Former US President Theodore Roosevelt said the best foreign policy was “speak softly and carry a big stick.” Talk about a succinct way to define realpolitik and gunboat diplomacy!
I often find that to be true too when it comes to home based learning (HBL) with my son C; at least when it comes to pinning down his learning and the homework assignments to be completed.
But before I get into my home-based tussles with my kid, let’s segue into a little ‘Philosophy 101’ shall we?
The Machiavellian Philosophy
Italian political philosopher Niccolo Machiavelli (1469 to 1527) is most credited with his now-famous “Machiavellian Philosophy”. It’s likely what foreshadowed the rise of classical realism and ‘realpolitik’ later on. In fact, Machiavelli has often been called the father of modern political philosophy and political science.
To “be Machiavelli” in the modern sense is to engage in all ways and means to achieve a desired outcome; in short, the ends justify the means!
So, along with the notions of gunboat diplomacy, colonial empires, power politics with Cold War superpowers, our dear friend Machiavelli is unfortunately associated with underhanded dealing, back-stabbing and general despicable scheming.
All because the underlying assumption in his philosophy and its like (pragmatism, realism, social contract theory, etc) is that people will always act in their own best self-interest, even if it’s at the expense of others!
Pretty nasty stuff there, I dare say!
Back to HBL…again!
Nasty is pretty much how I experience HBL on most days it happens. And with Covid lockdowns happening every so often nowadays, that sure feels like most days!
In fact, this past week saw the start of a fortnight of it for my kids, thanks to the heightened alerts in our country. We’re unfortunately experiencing more infections and deaths now. Despite more than 82% of the resident population fully vaccinated, our tiny and densely-populated island state is still vulnerable to fast-spreading viruses like this horrid Covid Delta variant.
All it takes is one cluster and…sigh.
So all this just means more homeschool duties for yours truly.
Wanna know what’s worse?
As the kids are having exams this month, more time for revisions is needed. However, because they can’t be in school until Oct 11 (assuming no extensions!), one day before my youngest is to start his exams, guess who must do most of the teaching and guiding?
So parents like me must now double-up every day to prep their kids for the exams.
This next bit might not go down so great so if you don’t wish to read unpleasant stuff, I’ll understand if you stop reading now.
Still with me? Okay then, let’s go.
I grew up in a home with rampant corporal punishment (CP) for disobedience or poor school performance. Call it traditional parenting if you will.
So it’s already ingrained in my DNA that the “shortest distance between two points is a straight line”. Meaning as a parent, if I want to ensure compliance in the quickest way, CP is the fastest solution in the shortest time.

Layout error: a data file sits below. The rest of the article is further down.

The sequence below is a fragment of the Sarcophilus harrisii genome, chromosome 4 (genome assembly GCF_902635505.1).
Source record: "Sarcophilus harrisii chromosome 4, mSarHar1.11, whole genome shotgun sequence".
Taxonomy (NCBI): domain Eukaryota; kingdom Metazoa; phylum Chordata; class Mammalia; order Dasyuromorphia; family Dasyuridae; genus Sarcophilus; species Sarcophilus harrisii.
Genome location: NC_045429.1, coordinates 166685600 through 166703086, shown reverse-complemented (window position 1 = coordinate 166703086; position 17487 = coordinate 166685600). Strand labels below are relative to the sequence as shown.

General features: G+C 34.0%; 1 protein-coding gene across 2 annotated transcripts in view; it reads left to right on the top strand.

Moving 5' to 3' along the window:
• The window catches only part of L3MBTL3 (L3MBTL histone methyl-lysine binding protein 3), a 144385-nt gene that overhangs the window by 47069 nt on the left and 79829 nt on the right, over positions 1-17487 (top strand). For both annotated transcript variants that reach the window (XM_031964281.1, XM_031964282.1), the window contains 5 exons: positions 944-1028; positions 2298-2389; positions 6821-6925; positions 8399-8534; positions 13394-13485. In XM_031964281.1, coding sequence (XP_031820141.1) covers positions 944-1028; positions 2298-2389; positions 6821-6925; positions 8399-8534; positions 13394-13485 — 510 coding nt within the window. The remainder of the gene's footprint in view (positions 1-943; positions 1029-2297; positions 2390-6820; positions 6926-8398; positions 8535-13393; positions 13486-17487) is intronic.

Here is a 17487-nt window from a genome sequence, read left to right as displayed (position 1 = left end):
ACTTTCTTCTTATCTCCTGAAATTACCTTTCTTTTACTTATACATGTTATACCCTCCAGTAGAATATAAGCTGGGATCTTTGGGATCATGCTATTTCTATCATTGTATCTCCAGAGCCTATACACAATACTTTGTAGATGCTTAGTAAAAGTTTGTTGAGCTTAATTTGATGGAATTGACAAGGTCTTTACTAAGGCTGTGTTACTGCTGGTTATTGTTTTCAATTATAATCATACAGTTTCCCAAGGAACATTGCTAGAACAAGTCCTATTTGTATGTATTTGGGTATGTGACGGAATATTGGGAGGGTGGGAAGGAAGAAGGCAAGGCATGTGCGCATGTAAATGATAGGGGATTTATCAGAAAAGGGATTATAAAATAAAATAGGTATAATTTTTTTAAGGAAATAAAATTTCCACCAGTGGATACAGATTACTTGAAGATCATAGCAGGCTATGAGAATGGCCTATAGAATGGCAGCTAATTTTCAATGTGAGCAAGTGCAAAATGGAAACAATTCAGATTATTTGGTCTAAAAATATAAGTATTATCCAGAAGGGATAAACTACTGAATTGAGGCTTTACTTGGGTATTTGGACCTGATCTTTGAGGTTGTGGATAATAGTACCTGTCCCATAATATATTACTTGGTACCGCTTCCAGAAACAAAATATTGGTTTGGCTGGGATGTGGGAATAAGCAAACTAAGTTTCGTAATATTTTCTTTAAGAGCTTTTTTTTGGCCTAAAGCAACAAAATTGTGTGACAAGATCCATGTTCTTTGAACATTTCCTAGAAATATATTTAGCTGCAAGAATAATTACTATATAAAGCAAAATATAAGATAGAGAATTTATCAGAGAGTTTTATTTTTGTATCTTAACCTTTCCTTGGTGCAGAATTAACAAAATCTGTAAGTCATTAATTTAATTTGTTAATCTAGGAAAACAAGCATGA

Unfortunately, it doesn’t take a professional family therapist to tell you it not only doesn’t ensure real learning takes place (other than learning one’s dad can be a monster!), it can leave irreparable emotional scars well into adulthood.
I should know. I still remember all too well the beatings my father regularly gave me when I was a kid.
Now, I’m finding myself behaving in many moments of HBL just like him!
Just these past five days, had anyone been in the same room as my C and I, they would be recoiling in horror at the at-times brutal way I inflict punishment on my boy. Not because I beat him to within a breath of his life, like my dad did. But rather, the way I spoke softly to C, while carrying a threatening “big stick”!
Talk about internalising President Roosevelt and realpolitik!
There’s gotta be a better way than realpolitik!
You see, just as it’s typically the quietest before a storm, C learned over the past pandemic year of on-again-off-again HBL that, when his daddy’s voice suddenly drops to a low whisper or growl (like a snarling mountain cat about to pounce), he’s very close to a perfect storm!
Rather than shout and holler (which I used to do a lot of), I’ve been using this whisper plus menacing look approach to some success. So whenever he starts his habitual daily whining at the writing he must do; the non-MCQ answers he must complete on the many worksheets his teachers instruct me to print for him; the endless requests to take a break and play computer games; I would begin my slow, quiet burn!
And I would see him slowly cower in fear and begin to toe the line. Much like me when I was his age and trembling in terror before my terrifying father!
Do I think it’ll always work, this whisper/menacing method of parenting? No.
Am I proud of myself? Heck, no.
But have I an alternative now? Nope. At least not any that doesn’t involve dragging the HBL for longer than we both would like. You know, the kind that advocates many study breaks, perpetual patience of a Mother Theresa, and saint-like stoicism. None of which I currently have the wherewithal for.
Right now, it serves my selfish interest to minimise the pain of daily supervising his school work as my only apparent justification of my purpose here on earth!
Perhaps things will be better next week, less ‘realpolitik’.
For now, I just want the exams to be over and done with, and our father-son relationship to go beyond HBL!